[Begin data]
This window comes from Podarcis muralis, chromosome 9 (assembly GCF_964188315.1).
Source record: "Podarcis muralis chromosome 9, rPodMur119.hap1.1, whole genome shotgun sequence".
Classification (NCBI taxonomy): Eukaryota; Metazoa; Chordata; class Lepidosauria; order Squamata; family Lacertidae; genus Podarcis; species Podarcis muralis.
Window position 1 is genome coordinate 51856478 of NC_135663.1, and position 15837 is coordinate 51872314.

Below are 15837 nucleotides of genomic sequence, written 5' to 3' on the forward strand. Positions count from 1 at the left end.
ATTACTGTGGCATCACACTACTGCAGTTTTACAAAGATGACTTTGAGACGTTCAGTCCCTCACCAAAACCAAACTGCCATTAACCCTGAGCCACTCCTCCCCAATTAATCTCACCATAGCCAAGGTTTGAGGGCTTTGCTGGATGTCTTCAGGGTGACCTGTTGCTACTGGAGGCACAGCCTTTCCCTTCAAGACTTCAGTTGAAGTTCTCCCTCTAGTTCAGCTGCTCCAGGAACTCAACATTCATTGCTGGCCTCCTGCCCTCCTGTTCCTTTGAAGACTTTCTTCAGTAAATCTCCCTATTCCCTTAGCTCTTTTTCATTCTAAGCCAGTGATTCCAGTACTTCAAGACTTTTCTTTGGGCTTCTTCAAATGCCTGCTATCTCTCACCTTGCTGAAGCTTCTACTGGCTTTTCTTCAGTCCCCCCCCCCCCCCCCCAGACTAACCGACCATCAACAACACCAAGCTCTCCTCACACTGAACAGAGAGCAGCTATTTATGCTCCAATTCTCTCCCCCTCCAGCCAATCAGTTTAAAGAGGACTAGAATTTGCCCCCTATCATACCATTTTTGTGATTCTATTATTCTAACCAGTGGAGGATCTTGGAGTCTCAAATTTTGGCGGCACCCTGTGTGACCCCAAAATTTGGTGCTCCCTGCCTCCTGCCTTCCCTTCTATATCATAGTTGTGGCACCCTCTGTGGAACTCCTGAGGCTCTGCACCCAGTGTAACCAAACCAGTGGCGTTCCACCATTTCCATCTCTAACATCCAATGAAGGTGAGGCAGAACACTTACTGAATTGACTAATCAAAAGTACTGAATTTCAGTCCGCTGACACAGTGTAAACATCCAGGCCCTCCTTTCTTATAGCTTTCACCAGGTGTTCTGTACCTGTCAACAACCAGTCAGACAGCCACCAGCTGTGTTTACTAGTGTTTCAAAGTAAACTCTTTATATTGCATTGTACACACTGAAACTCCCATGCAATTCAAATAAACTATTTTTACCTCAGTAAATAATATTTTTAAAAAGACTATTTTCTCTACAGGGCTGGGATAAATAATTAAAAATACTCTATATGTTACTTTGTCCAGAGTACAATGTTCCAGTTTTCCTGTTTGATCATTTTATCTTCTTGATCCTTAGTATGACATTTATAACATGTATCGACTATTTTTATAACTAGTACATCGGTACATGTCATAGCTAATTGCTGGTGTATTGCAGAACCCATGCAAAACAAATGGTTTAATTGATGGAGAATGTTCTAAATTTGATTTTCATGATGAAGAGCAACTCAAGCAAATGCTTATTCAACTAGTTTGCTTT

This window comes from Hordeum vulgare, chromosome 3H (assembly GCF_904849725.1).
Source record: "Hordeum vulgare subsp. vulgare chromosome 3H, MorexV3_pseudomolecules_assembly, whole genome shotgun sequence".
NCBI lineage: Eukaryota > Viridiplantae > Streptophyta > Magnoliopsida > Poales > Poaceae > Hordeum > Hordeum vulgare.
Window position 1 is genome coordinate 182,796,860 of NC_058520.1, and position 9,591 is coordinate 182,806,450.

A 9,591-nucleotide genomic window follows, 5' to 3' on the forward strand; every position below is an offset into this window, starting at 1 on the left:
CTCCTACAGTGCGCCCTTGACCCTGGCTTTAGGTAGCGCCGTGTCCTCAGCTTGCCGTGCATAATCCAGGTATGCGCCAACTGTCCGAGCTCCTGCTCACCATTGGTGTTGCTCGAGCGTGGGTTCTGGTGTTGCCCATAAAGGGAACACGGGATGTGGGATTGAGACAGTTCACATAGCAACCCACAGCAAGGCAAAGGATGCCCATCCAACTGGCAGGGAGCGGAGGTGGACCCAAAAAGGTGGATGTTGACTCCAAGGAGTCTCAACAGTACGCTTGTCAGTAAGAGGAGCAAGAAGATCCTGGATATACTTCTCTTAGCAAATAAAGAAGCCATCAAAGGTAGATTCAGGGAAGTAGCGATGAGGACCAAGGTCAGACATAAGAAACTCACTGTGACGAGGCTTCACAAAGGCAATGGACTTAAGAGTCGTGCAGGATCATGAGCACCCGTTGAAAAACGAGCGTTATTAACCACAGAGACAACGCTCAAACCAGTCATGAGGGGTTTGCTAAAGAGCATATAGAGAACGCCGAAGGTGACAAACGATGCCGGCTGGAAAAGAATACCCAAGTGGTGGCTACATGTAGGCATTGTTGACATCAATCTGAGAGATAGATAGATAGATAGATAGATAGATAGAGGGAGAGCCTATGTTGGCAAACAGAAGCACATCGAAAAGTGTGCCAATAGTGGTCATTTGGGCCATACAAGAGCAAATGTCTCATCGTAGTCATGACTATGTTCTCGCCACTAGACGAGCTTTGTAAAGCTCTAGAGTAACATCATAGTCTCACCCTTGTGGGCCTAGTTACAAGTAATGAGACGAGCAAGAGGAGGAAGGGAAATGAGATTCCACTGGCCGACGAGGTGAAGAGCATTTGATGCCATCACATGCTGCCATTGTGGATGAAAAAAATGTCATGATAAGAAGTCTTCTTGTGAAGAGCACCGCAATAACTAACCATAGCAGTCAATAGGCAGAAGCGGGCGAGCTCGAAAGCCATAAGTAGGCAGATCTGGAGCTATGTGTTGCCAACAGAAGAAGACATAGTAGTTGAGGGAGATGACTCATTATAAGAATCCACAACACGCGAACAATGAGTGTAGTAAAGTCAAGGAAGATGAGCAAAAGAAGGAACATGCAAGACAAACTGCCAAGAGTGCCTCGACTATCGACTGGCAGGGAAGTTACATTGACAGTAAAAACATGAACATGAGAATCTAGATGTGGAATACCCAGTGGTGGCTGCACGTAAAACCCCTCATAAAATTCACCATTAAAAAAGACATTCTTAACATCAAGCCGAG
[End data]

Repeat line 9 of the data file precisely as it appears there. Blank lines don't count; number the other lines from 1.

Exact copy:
NCBI lineage: Eukaryota > Viridiplantae > Streptophyta > Magnoliopsida > Poales > Poaceae > Hordeum > Hordeum vulgare.